In addition to the environmental-level responses that comprised core themes, several responses were elicited in multiple NGT groups when participants were asked to respond thinking about people in general. These included “eating in front of the TV”, “working late means eating late”, “food as a reward or recognition”, “commercials about food on the TV”, “feeling hungry with limited portions”, “unable to ignore junk food (temptation) when (grocery) shopping”, “cultural expectations”, and “convenience”.

4. Discussion

This is the first research to use NGT to ascertain the highest rated barriers to adhering to a weight loss diet in women with overweight or obesity while taking part in a controlled feeding weight loss study. Beyond supporting the findings of previous research [19,24], the utilization of the NGT provided a more nuanced understanding of the perceived weight loss barriers women find most important. Both individual-level and environmental-level factors were identified as playing key roles. It is vital that practitioners involved in obesity prevention and treatment understand the barriers women find most salient to adhering to a weight loss diet in order to improve behavioral strategies for successful outcomes.
Starting with the individual-level factors most relevant to this sample of women, it appears there is a disconnect between homeostatic mechanisms of satiety and satiation and current standards of portion sizes. Knowing when to stop eating or how much to eat was rated as one of the greatest barriers to sticking to a weight loss diet. Spence and colleagues [25] conducted a series of focus groups to explore factors influencing consumers’ portion size selection and consumption and reported confusing or inconsistent serving size guidance as a key barrier to appropriate portion size control. In previous generations, people did not need to “know” when to stop eating because proper portion sizes were served in homes and in restaurants. Over the past several decades, however, portion sizes have steadily increased resulting in greater energy intake [26,27]. This powerful phenomenon is posited as a key factor in the rise of obesity rates. Thus, this perceived individual-level barrier to weight loss actually has an environmental-level aspect. Considering that portion sizes are unlikely to shrink back to 1970’s amounts [28], weight loss programs that teach participants to attend to internal hunger and satiety cues through mindfulness and intuitive eating techniques are especially valuable [29].
Cravings were identified as a core barrier; however, not all groups rated it as one of the most important for them personally. Craving is defined as an intense desire for a specific food or taste that can occur in the absence of hunger [26]. While it might seem logical to assume that the sustained dietary energy deficit necessary for weight loss would increase the frequency and strength of food cravings, increases in cravings may have more to do with feelings of deprivation induced by the restriction of “forbidden” foods [26]. During the controlled feeding phase of this study, participants completed daily hunger and satiety questionnaires that also included open-ended questions regarding cravings (data not shown). Responses to questions regarding being distracted by thoughts of food and about the frequency and strength of cravings revealed that cravings occurred most often as a result of being in a situation in which other individuals were observed consuming high-calorie, highly palatable foods or by being in an environment where those foods were readily available. These findings support a stronger association between feelings of deprivation and cravings than between hunger and cravings in this sample of women and highlight the impact of environmental-level factors on triggering cravings in individuals with high food cue reactivity, as documented by Boswell and Kober [30].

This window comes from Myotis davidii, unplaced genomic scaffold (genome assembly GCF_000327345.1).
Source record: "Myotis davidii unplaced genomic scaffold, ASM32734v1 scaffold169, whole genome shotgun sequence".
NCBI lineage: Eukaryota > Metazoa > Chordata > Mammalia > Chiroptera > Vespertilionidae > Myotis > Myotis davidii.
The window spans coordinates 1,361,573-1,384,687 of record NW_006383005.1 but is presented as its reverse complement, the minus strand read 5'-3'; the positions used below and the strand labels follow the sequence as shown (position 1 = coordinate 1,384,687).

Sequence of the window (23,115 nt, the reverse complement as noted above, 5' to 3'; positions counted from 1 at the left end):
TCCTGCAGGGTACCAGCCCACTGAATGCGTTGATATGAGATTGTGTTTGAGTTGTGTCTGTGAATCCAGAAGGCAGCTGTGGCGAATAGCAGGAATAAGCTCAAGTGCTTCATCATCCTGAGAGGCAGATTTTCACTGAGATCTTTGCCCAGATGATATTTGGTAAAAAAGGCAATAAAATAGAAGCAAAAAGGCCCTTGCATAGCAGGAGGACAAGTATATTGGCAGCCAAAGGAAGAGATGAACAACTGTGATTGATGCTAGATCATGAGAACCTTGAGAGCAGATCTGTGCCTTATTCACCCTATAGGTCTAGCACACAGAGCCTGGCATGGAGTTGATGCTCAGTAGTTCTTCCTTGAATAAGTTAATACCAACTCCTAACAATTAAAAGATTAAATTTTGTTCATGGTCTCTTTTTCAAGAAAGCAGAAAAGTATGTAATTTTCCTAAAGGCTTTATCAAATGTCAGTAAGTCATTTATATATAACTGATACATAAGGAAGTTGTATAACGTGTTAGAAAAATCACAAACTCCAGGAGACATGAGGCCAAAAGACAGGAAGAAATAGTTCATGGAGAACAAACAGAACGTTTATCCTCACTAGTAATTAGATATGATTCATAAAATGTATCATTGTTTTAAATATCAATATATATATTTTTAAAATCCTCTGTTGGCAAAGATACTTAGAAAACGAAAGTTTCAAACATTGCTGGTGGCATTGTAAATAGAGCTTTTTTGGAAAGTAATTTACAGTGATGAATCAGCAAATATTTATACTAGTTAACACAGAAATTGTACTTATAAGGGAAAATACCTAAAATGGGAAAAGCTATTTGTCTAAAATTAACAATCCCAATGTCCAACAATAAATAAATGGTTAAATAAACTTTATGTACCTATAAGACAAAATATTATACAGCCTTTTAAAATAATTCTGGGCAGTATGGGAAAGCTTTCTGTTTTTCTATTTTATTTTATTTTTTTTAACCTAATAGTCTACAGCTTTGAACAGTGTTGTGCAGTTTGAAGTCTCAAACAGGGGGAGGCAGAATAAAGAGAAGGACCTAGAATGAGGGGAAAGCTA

Poor eating habits were among the individual-level barriers rated highly by most groups and were mentioned in one way or another by all groups. Whereas habits are simply thought of as behaviors that are repeated over time, van ‘t Riet and colleagues argue that habits are more than just repeated behaviors [31]. They describe the necessary components of habits as “learned sequences of acts that have been reinforced in the past by rewarding experiences and that are triggered by the environment to produce behavior, largely outside of people’s conscious awareness” [31]. Key elements of habits, and why they are so enduring, are that they require no conscious effort or thought, are less strongly guided by intentions, and depend more on situational or environmental cues than intention-based behaviors. Therefore, breaking existing eating habits is unlikely to be successful with educational approaches alone but has been shown to be successful with strategies focused on controlling situational cues, creating contingency plans, and engaging in self-monitoring, such as food logging [32].